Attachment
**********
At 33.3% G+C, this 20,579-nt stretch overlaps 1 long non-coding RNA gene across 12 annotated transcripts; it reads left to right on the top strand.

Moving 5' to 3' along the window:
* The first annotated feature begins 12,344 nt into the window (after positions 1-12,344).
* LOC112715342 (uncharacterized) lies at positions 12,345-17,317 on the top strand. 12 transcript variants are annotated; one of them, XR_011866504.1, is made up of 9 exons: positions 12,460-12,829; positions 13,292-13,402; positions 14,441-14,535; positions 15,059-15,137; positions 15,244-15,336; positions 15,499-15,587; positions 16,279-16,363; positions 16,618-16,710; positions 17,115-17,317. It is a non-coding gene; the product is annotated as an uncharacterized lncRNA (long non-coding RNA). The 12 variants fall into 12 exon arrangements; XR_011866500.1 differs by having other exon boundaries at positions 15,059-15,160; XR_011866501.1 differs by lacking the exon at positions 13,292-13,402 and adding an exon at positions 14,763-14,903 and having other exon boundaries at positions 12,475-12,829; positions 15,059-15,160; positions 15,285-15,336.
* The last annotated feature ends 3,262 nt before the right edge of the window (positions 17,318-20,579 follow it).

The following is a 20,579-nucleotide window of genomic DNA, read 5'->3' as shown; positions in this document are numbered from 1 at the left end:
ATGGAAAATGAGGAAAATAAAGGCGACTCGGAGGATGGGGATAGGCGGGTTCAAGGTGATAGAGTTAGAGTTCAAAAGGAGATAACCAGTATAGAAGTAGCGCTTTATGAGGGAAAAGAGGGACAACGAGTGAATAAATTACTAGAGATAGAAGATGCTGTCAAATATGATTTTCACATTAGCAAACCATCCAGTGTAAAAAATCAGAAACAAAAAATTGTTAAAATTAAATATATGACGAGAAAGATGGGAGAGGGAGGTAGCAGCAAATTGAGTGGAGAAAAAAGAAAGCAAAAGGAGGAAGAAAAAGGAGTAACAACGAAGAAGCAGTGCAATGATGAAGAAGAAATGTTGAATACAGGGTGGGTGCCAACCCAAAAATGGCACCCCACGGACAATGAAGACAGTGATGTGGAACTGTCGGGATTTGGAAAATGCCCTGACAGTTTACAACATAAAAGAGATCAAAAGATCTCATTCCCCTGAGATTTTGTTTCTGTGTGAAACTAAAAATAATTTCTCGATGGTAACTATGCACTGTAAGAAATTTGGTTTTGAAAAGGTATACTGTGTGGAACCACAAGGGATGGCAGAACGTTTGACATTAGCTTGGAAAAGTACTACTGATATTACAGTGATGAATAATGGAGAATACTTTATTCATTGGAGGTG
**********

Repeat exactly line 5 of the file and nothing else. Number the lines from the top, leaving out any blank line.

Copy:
* The last annotated feature ends 3,262 nt before the right edge of the window (positions 17,318-20,579 follow it).